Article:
who could function around 
him normally'" 
                                                                                                  Louise Caldwell





With the ailing Harrison safely tucked away, the remaining three Beatles set out on a walk (followed by hundreds of predominately female fans) to Central Park for a photo op.



t h e

     b e a t l e s
i n
        c e n t r a l

                p a r k 
 

  
s a t u r d a y ,

  february 8,

                 1964


At 1:30 a limousine shuttled the group (sans Harrison) to the 
CBS Studios on Broadway for their first rehearsal for  
The Ed Sullivan Show.

Their first piece of business was to join AFRA (U.S. equivalent of Musician's Union).

PRODUCTION ASSISTANT, VINCE CALANDRA STANDS IN FOR GEORGE HARRISON

Production assistant Vince Calandra stands in 
for George Harrison during the rehearsal.
 

"The first thing I noticed about them was that they were very polite and very professional. I remember the picture of Ed Sullivan with The Beatles' wig and his comment, when George was ill, 'He'd better show up tomorrow 'cos I'll be the fourth Beatle!' And he put the wig on. I also stood in for George that day for camera rehearsals."
                                                                                                   Vince Calandra


Following the rehearsal, the group was interviewed by The Ronettes; and later that evening, John, Paul, and Ringo would join George Martin and Capitol Records' executives for dinner at  
the '21' Club.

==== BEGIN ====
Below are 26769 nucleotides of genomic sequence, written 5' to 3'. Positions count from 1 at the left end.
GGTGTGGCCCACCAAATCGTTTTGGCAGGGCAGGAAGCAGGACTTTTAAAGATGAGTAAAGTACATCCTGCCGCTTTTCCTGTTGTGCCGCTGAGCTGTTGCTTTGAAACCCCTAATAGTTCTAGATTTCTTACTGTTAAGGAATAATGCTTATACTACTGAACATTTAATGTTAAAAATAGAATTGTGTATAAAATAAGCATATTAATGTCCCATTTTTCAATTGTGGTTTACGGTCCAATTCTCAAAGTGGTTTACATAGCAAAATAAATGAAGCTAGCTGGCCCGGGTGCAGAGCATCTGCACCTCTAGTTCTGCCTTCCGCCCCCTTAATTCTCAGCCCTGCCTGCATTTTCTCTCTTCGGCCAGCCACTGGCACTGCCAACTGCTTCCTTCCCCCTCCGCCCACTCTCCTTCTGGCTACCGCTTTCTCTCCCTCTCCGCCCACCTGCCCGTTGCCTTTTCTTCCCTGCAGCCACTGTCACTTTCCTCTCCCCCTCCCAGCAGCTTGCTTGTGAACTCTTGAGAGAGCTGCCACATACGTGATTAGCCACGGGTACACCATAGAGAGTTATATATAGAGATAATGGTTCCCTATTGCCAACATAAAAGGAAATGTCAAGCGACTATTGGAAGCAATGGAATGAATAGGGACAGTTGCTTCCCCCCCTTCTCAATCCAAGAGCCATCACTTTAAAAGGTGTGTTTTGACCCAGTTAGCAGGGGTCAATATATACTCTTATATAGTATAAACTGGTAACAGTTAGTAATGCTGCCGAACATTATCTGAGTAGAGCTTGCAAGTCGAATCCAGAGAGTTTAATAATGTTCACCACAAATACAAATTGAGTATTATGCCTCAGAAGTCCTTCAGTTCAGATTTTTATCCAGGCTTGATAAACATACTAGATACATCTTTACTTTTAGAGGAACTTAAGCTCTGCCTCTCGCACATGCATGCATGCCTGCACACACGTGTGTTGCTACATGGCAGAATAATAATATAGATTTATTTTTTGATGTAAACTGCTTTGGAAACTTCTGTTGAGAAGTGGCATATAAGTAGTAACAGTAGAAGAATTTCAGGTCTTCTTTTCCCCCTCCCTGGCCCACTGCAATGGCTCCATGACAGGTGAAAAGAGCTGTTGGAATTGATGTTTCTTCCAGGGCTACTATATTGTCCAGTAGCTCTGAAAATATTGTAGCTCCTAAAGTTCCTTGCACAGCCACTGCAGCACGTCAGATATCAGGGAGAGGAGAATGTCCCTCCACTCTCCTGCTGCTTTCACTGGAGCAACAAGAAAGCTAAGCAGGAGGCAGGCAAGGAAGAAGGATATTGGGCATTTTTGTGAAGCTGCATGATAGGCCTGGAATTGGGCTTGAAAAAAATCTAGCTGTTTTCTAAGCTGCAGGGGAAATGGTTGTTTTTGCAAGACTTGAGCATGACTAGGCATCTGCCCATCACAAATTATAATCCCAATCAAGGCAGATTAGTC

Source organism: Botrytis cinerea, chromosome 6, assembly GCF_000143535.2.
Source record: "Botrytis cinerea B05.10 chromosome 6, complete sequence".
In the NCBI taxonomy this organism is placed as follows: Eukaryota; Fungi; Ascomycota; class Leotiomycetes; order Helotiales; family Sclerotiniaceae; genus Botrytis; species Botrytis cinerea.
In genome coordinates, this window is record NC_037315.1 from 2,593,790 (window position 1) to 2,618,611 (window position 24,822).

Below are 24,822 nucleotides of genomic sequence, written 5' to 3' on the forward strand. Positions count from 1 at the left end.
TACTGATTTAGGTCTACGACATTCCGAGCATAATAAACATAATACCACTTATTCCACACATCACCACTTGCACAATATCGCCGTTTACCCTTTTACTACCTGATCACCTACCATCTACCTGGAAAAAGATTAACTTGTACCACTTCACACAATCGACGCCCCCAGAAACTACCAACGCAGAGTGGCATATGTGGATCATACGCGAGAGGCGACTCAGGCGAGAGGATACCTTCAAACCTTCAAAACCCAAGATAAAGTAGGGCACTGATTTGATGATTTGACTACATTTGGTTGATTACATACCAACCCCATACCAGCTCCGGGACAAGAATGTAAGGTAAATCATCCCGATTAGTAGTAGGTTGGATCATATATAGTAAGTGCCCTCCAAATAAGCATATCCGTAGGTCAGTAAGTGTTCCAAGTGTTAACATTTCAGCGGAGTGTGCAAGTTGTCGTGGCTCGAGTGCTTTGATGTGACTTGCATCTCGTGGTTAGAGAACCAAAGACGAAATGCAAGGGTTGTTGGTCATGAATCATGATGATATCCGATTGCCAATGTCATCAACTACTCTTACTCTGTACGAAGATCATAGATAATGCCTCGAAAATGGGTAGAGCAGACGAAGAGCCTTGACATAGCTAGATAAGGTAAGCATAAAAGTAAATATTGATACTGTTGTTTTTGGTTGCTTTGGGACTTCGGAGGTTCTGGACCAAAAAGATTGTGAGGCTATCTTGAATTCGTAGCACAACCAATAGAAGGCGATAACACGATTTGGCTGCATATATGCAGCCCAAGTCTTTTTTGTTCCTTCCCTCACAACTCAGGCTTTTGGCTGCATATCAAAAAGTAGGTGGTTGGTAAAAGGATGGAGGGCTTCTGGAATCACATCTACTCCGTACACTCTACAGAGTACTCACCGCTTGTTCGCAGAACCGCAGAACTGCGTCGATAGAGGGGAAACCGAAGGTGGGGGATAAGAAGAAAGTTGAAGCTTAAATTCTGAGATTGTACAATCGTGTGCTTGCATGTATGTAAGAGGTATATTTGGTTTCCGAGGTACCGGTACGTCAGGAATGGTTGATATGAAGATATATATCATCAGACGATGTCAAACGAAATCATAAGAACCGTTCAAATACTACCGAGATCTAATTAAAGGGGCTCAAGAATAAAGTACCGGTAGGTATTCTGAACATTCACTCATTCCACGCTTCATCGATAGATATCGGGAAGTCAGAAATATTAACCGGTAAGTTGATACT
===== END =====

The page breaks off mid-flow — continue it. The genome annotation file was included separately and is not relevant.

SUNDAY,
FEBRUARY 9, 1964

NEIL ASPINALL STANDS IN FOR GEORGE HARRISON
 
Rehearsals resumed Sunday morning with Neil Aspinall (childhood friend and road manager) standing in for George Harrison although he would eventually feel well enough to perform for the show.


"George had tonsillitis and didn't go to rehearsals for The Ed Sullivan Show. I stood in for him so that they could mark where everyone would stand, and I had a guitar strapped round me. It wasn't plugged in - nobody was playing anything - and it was amazing to read in a major American magazine a few days later that I 'played a mean guitar.'"

                                                                                 NEIL ASPINALL





The agreement with Sullivan stated that The Beatles would appear on three consecutive Sunday night shows.

The first would be the live broadcast on Sunday, February 9th, followed by a show to be broadcast live from Florida the following week, and the third appearance would be a taped performance.  

That third taped performance was shot on Sunday afternoon, the 9th of February before a different audience than the live broadcast later that evening.  For this performance they taped, 'Twist And Shout,' 'Please Please Me' and 'I Want To Hold Your Hand.'


As the time for the 8 p.m. show approached, the group received a telegram backstage that read:

"Congratulations on your appearance on The Ed Sullivan Show and your visit to America. We hope your engagement will be a successful one and your visit pleasant. Give our best to Mr. Sullivan. 
Sincerely, Elvis & The Colonel."


George Harrison read the telegram and jokingly 
asked, "Elvis who?"



THE LIVE PERFORMANCE THAT CHANGED THE WORLD
8 P.M., Sunday February 9, 1964




To watch the video of this performance - click on the link below

TO WITNESS THE BEATLES' 1ST ED SULLIVAN APPEARANCE click this link:


The Neilson ratings estimated that 73,700,000 people watched The Beatles on The Ed Sullivan Show - the largest audience ever for Sullivan and the largest ever in the history of television.